In the upper part of the tube 2 is formed a gas outlet aperture 2a and at a corresponding location in theupper part of the tube it is formed a further gas outlet aperture in which is located a vertical gas outlet tube 17 of graphite, which may be attached to the tube 10 as shown in FIG. 2, surrounded by a graphite tube 13, the open upper end of this tube extending within a cylindrical neck 9a formed on the casing 9 and fitted with a cover 19 having an aperture 20 at which the gas evolved in the reaction may be burnt. Additional necks 9b are formed on the casing 9 to permit of the filling of the latter with a heat insulating material 21, such as carbon black, covers 22 being fitted over the mouths of these necks.

The quench tube 4 extends as a close fit through an outer copper tube 23 secured in a bush 24 serving to support the adjacent reduced diameter end lilo. of the tube 10 from the end wall of the housing and the outer tube 23 and bush 24 are intensively cooled by a circulation of water through a coiled copper tube 25. The outer flanged end of the outer tube 23 is secured to the adjacent and wall of a hood 2.6 which is furnished with a pressure-relief valve 27 and is firmly supported above a Water-filled tank 28 by arms (not shown) secured to the furnace. A 010- sure device (not shown) is mounted on the inner end of a rod 29 slidabie in a gas-tight manner through the hood wall so that it may be displaced to a position in which it seals the inlet into the hood, when desired. The open underside of the hood 26 has detachably secured thereto, by a gas-tight joint 30, a relatively large gas-tight canister 31 which depends into the body of water contained in the tank 28. The quench tube 4 projects a short distance within the hood 26 so that the cylinders 1a of titanium ca-nbide discharged from the tau-be may fiall into the can nister. The latter is removed and emptied from time to time, the inlet to the hood 26 being sealed by the closure device operated by the rod 29 before the cannister is removed and being unsealed again when the canister is back in position on the hood.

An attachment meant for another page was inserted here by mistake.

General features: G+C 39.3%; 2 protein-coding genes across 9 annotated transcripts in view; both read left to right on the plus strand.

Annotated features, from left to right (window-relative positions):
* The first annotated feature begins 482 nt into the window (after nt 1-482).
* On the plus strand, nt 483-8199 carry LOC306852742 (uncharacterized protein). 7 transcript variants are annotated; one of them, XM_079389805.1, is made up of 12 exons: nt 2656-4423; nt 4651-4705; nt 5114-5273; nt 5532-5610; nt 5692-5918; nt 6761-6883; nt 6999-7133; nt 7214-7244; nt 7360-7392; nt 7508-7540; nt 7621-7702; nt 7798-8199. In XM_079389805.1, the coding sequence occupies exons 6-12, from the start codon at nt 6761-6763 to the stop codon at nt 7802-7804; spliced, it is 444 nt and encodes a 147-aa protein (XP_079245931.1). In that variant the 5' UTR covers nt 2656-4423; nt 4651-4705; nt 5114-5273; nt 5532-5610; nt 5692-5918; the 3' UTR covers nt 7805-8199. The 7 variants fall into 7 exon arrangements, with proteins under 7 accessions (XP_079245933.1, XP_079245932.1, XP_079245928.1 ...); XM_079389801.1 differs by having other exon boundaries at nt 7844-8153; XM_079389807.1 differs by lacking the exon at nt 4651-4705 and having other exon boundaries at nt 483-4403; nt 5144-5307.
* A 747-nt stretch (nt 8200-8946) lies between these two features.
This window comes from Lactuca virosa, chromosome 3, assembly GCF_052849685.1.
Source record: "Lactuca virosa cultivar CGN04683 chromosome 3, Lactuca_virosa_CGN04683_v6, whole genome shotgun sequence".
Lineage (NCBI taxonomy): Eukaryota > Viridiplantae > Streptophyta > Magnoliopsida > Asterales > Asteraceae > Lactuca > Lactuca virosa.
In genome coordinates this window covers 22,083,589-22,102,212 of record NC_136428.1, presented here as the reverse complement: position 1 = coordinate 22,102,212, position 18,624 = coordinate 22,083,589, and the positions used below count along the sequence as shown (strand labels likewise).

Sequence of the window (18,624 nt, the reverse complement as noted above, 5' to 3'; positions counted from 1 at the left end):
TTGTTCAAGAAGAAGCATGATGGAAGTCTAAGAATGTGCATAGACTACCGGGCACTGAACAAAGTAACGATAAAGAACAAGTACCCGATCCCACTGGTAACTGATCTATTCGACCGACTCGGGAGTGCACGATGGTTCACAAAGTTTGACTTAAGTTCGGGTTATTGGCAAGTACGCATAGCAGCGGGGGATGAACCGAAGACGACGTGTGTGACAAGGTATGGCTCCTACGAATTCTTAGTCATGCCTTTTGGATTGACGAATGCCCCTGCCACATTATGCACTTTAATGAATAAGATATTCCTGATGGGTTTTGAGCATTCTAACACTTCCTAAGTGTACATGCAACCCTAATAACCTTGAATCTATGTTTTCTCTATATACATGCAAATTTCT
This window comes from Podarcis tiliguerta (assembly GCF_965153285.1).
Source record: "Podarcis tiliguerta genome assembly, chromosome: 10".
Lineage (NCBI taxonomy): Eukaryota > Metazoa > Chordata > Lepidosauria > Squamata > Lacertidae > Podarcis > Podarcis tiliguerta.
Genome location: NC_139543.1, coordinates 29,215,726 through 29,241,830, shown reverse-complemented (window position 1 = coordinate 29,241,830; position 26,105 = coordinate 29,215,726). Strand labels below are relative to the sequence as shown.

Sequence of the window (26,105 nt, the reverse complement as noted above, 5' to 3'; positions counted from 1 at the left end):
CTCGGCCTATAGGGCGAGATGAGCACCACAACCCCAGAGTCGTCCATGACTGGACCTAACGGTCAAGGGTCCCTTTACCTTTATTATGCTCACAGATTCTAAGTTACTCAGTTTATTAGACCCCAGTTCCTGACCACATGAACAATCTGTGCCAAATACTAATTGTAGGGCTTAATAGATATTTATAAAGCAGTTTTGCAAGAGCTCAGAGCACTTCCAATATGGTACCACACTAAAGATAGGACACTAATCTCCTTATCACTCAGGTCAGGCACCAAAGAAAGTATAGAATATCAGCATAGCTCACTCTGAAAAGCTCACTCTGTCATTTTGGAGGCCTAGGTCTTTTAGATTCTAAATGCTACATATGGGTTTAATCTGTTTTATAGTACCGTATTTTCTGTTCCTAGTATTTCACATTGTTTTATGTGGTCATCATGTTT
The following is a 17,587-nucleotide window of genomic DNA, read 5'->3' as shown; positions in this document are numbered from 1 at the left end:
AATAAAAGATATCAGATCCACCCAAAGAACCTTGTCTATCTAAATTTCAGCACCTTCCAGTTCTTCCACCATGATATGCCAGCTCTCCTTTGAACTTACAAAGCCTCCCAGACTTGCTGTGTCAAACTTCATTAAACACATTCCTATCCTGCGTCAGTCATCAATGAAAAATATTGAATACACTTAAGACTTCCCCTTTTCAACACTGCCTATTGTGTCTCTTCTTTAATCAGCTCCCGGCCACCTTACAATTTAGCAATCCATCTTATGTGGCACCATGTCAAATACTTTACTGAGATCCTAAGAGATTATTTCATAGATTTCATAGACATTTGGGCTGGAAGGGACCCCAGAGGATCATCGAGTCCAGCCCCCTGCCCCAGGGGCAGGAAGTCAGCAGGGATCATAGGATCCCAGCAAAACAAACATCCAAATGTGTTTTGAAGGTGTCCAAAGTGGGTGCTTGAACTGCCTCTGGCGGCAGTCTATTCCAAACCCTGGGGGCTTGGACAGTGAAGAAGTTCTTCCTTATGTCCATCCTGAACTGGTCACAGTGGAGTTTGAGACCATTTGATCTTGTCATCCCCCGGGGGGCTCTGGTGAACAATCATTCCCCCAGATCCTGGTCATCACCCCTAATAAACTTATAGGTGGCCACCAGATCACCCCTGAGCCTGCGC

Aligned apertures 32 and 33 (see FIG. 3) are formed through the tube Ill and element 3 at the locations indicated in FIG. 1, sight tubes (not shown) being provided in register with these apertures and leading to the exterior of the housing 9 so that the temperature of the respective zones of the tube 2 may be determined when required. These tubes are sealed at their inner ends and open to atmosphere at their outer ends.

The gas outlet aperture 2a is located at a zone Where the temperature of the tube 2 is in the region of about 1500 to 2000" C., the gases evolved during the reaction passing out or" the tube 2 at that temperature to how through the slits 3a in the element 3-, and the annular space between the latter and the tube It to the outlet tube 17.

What I claim is:

1. An apparatus for the production of refnactory carbides, borides and the like comprising a furnace insulated from and disposed within an outer casing, 'sai-d furnace comprising a substantially horizontal graphite tube supported from end Walls of the casing and disposed axially within a graphite resistance element in the form of a longitudinally slit tube, a quench tube adjacent one end of and coaxial with said resistance element, means for supplying electric current to the resistance tube element, means disposed at the end of the :g-narphite tube opposite the quench tube to substantially prevent the egress of reaction gases formed in the apparatus during use, means for Withdrawing said reaction gases comprising a tubular member disposed at a point removed from both ends of said substantially horizontal graphite tube, said graphite tube and said resistance element having apertures aligned with said tubular member to facilitate the Withdrawal of said reaction gases.